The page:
Highlighted a socio-economic part of it, he said, “An electronic gadget which we throw away gets reused by others. The practice has become so common that it generates a means of livelihood for many people.”
To know more about the scenario, this citizen journalist talked to people who have studied the issue and are connected with e-waste management. Lena Buddhe, Director of Centre for Sustainable Development, shared some interesting facts about e-waste management of the city. She conducted a survey and observed a socio-economic angle. “I found that there are many people whose livelihood depends on the business of e-waste. Mominpura situated in eastern part of the city has a special set up for segregating metal parts of electronic waste. However, methods used to separate metal parts are often not eco-friendly. The e-waste generated thus is resold, thus directly increases life of e-waste,” Buddhe said.
Not only Mominpura, but Chor Bazar also near Gandhisagar Mahal - the oldest and probably the first market of second-hand goods in the city - also plays an important role. Buddhe said: “You will find almost all electronic gadgets at Chor Bazar, right from parts of Apple Company to China-made models. Here, DVD players, mobiles, TV sets, radio, mobile, car and mobile batteries are also available at rates much less than the market rates.”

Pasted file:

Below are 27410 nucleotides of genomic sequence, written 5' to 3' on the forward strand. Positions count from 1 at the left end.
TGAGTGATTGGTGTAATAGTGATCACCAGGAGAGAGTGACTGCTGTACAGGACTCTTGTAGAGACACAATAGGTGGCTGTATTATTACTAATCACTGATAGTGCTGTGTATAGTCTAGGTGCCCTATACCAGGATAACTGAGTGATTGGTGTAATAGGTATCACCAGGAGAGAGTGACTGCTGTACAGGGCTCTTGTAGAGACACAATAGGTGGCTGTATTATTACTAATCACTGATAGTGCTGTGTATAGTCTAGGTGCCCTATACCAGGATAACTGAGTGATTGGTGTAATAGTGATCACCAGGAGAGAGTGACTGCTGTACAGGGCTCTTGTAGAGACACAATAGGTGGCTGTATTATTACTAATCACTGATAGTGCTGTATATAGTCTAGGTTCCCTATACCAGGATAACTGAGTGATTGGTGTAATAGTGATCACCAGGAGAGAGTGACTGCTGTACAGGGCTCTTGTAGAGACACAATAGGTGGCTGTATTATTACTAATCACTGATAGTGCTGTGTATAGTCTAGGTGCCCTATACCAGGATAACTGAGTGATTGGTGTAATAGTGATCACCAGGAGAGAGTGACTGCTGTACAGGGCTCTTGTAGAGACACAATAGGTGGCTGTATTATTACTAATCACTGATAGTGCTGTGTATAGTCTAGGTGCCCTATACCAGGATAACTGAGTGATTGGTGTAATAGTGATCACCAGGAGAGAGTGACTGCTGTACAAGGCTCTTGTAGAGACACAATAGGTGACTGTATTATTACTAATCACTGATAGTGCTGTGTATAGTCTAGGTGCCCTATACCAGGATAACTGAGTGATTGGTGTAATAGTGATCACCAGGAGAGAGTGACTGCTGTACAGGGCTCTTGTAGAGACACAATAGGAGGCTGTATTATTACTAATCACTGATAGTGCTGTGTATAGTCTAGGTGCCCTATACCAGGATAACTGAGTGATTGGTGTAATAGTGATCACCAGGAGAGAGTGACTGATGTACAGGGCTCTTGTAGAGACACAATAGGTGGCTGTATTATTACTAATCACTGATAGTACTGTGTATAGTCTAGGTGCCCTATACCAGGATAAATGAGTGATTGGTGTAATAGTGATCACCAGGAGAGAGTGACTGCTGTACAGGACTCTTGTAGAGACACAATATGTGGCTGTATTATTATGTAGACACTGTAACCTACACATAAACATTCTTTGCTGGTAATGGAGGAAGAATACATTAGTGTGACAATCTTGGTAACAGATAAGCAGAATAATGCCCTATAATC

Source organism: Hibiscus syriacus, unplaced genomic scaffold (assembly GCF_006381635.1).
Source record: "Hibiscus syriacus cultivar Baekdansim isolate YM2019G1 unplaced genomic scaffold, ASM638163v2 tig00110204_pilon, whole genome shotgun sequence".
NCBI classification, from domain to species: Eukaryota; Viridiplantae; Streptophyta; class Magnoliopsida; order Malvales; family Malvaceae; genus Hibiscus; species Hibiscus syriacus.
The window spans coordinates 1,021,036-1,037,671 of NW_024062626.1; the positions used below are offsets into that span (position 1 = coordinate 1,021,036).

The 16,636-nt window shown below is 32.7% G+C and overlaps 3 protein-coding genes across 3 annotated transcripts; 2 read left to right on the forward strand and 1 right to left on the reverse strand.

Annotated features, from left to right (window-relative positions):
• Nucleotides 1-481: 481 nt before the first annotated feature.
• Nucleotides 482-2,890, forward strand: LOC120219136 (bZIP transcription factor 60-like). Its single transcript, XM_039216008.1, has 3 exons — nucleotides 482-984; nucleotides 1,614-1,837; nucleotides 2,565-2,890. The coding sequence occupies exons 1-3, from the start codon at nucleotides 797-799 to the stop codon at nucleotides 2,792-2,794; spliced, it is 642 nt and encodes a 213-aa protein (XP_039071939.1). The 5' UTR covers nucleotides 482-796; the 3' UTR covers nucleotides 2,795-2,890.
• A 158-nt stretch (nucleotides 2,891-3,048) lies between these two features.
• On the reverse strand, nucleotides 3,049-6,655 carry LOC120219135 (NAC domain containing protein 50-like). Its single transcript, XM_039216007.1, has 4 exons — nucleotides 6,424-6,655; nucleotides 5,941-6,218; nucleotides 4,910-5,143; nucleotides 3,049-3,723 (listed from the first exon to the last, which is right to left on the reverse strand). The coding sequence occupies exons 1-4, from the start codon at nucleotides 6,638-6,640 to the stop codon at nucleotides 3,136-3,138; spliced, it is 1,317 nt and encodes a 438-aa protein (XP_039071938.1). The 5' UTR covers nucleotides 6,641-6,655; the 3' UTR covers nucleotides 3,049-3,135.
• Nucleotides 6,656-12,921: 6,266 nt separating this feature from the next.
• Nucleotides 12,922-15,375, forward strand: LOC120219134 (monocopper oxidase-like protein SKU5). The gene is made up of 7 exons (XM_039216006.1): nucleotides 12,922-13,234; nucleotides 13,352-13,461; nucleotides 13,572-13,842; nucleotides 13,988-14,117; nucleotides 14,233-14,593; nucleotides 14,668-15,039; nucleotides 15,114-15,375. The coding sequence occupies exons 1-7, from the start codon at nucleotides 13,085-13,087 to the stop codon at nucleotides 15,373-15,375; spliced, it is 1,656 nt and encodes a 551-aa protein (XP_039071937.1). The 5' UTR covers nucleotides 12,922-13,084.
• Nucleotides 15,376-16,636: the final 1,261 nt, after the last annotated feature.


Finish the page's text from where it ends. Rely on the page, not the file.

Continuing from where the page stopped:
To get a clearer picture of the socio-economic angle to it, a visit to city’s Chor Bazar was necessary. Abdul Bhai and Mukesh Singh, who sell electronic items at Chor Bazar, when asked about response to their second-hand products they said: “They are in great demand. We earn Rs. 15,000 or more a month, depending on the market.”
A look around and one found a bevy of youngsters flocking the market. A buyer, Sumit Kanerkar, said, “I like visiting this place as I get mobiles and batteries at very low price. This is a better option when I intend to use the product for a limited period only.”
Ashish Khadatkar and Abhishek Choure, who were looking for some parts of computer and mixer grinder, echoed similar views. Vikky Bahe said: “I was introduced to this place by my father and I have been visiting the market for cheaper alternative to electronic items since then.” Prasad Sakharkar was buying some parts in bulk for his computer and mobile shop. “I can afford only this much investment for my small business,” he said.
Talking about the legalities in this process, Navneet Agrawal, who started e-waste collection a couple of years ago, and had to shut down his venture due to unclear norms of e- waste management, said: “My main problem was Octroi. Even though I used to carry e-waste I had to pay Octroi duty fixed for electronic goods and it was impractical to pay such a huge amount for waste. There are no fixed norms and their implementation too is hazy. Authorities should take action in favour of people like me soon. It is high time now.”
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